Why is this a key point to understand about your red blood cells? Because there are a lot of websites, books, videos, etc. claiming that they can reverse and cure your diabetes in 30 days or sooner! These websites are either lying to you or they're just ignorant when it comes to understanding cell biology, hematology, and biological processes such as erythropoiesis, specifically the life cycle of erythrocytes (red blood cells).
Since you now realize that it takes 90-120 days to turn over your red blood cells, you can see that you can't reverse or cure your diabetes in 30 days. So, although some diabetes programs (like ours) will begin to lower your blood glucose within 7 to 10 days, it takes a lot longer for your blood glucose to stabilize and for your hemoglobin A1C to come down.
And, please keep in mind that most websites won't tell you this because they just want you to buy their book or DVD.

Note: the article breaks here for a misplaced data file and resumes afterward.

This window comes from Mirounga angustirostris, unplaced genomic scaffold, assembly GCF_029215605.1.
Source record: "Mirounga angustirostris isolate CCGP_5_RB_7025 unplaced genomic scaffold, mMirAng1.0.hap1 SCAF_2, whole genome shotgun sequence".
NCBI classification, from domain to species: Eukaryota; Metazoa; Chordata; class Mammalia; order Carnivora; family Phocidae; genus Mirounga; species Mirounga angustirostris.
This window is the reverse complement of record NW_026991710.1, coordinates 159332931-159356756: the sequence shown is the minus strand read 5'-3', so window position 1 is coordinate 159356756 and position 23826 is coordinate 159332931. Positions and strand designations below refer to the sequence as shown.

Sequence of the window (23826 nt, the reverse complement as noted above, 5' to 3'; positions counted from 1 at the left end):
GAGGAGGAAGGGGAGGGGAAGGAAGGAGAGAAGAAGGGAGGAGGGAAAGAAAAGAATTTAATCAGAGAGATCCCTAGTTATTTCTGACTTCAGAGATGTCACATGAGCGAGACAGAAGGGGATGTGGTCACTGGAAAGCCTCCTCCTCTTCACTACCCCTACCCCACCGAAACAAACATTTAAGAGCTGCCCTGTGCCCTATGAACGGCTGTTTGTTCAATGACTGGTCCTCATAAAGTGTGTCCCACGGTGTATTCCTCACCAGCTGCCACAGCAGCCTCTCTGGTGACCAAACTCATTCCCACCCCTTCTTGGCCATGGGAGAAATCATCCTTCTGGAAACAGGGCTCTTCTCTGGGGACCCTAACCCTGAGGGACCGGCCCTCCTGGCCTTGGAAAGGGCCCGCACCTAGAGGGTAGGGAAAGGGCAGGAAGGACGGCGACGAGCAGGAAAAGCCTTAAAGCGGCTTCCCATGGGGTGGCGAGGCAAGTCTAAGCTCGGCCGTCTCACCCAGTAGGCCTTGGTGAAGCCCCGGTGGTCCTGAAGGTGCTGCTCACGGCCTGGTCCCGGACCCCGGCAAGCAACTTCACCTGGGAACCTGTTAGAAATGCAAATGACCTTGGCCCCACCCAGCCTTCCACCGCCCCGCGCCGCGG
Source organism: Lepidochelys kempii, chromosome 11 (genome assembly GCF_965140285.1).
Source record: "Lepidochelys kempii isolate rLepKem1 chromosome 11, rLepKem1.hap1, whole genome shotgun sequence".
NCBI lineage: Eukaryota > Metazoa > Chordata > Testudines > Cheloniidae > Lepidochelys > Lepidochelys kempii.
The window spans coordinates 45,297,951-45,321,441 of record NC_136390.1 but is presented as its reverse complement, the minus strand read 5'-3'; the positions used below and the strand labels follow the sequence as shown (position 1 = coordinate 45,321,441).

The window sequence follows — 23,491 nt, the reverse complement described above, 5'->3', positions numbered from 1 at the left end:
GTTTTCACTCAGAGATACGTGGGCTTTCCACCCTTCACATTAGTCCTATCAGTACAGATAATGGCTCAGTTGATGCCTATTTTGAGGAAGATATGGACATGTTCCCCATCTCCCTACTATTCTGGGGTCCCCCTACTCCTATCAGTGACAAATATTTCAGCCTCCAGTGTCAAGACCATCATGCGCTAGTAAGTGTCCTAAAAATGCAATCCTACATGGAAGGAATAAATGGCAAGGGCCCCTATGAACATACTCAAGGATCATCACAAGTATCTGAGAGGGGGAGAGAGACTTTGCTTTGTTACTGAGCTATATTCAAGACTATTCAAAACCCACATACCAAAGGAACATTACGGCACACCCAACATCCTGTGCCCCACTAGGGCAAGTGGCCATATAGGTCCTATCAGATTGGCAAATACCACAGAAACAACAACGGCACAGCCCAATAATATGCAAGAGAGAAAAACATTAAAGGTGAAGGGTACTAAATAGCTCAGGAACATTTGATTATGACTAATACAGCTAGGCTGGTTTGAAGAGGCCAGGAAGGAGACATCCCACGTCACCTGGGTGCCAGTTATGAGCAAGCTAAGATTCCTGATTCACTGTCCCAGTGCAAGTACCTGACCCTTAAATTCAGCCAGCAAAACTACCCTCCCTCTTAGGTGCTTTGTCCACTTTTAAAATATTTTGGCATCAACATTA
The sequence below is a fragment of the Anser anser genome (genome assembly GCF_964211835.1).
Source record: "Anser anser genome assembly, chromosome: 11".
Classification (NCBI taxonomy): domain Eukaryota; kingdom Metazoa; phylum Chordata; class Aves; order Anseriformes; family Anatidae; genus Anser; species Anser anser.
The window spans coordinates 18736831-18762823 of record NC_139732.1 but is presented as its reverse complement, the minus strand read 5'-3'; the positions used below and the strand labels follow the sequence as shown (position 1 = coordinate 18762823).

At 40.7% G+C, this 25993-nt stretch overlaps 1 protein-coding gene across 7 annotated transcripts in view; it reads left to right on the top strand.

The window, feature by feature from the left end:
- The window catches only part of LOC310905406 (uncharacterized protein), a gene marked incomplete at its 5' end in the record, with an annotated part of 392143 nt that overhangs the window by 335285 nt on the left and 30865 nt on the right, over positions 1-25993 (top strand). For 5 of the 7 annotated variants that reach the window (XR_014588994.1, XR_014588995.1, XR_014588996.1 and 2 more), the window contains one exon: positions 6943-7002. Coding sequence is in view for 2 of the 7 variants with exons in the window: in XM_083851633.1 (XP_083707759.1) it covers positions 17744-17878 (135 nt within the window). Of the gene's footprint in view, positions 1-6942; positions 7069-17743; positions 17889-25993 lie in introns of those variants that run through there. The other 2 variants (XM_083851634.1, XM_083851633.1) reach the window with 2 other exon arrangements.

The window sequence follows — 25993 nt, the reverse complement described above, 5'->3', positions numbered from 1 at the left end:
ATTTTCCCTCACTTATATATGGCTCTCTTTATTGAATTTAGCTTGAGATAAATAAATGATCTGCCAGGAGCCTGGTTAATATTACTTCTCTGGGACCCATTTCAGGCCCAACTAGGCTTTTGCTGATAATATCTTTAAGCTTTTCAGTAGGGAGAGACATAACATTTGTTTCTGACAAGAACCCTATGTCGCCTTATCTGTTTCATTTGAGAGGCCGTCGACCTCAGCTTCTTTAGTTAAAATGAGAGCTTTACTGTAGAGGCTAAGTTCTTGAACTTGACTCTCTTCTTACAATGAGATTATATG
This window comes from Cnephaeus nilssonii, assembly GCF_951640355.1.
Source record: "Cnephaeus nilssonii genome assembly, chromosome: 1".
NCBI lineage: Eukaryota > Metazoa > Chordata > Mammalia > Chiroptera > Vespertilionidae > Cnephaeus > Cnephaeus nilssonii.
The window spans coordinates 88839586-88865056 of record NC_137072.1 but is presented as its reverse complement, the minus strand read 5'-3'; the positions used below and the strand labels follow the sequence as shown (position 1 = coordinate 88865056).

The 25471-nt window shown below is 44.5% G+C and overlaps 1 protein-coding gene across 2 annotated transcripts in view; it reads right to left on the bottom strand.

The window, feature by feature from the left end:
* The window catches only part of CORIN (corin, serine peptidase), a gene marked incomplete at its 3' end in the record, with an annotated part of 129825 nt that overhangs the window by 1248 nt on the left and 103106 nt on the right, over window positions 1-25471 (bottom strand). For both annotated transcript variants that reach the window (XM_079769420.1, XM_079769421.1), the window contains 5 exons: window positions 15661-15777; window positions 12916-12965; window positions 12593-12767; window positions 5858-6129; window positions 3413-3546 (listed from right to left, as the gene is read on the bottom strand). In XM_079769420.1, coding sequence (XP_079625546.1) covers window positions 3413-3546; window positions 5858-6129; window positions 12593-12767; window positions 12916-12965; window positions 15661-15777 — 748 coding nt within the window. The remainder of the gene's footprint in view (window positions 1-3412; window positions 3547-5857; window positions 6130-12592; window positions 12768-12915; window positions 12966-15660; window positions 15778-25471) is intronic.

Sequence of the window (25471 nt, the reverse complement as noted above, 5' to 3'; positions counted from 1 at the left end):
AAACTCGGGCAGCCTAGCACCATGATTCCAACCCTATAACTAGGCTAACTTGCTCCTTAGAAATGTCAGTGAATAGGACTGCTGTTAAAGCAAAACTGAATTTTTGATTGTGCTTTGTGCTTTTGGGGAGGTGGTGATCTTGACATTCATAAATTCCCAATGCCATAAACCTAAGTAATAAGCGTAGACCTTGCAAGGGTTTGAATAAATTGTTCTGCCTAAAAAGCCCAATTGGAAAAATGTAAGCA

Another key point about red blood cells: Red blood cells cannot be repaired like other cells because red blood cells don't contain a nucleus. Consequently, red blood cells have to be replaced.
The absence of a nucleus is an adaptation of the red blood cell for its role. It allows the red blood cell to contain more hemoglobin and, therefore, carry more oxygen molecules. It also allows the cell to have its distinctive bi-concave shape which aids diffusion.
Because of the lack of nuclei and organelles, mature red blood cells do not contain DNA and cannot synthesize any RNA, and consequently cannot divide and have limited repair capabilities. The inability to carry out protein synthesis means that no virus can evolve to target mammalian red blood cells.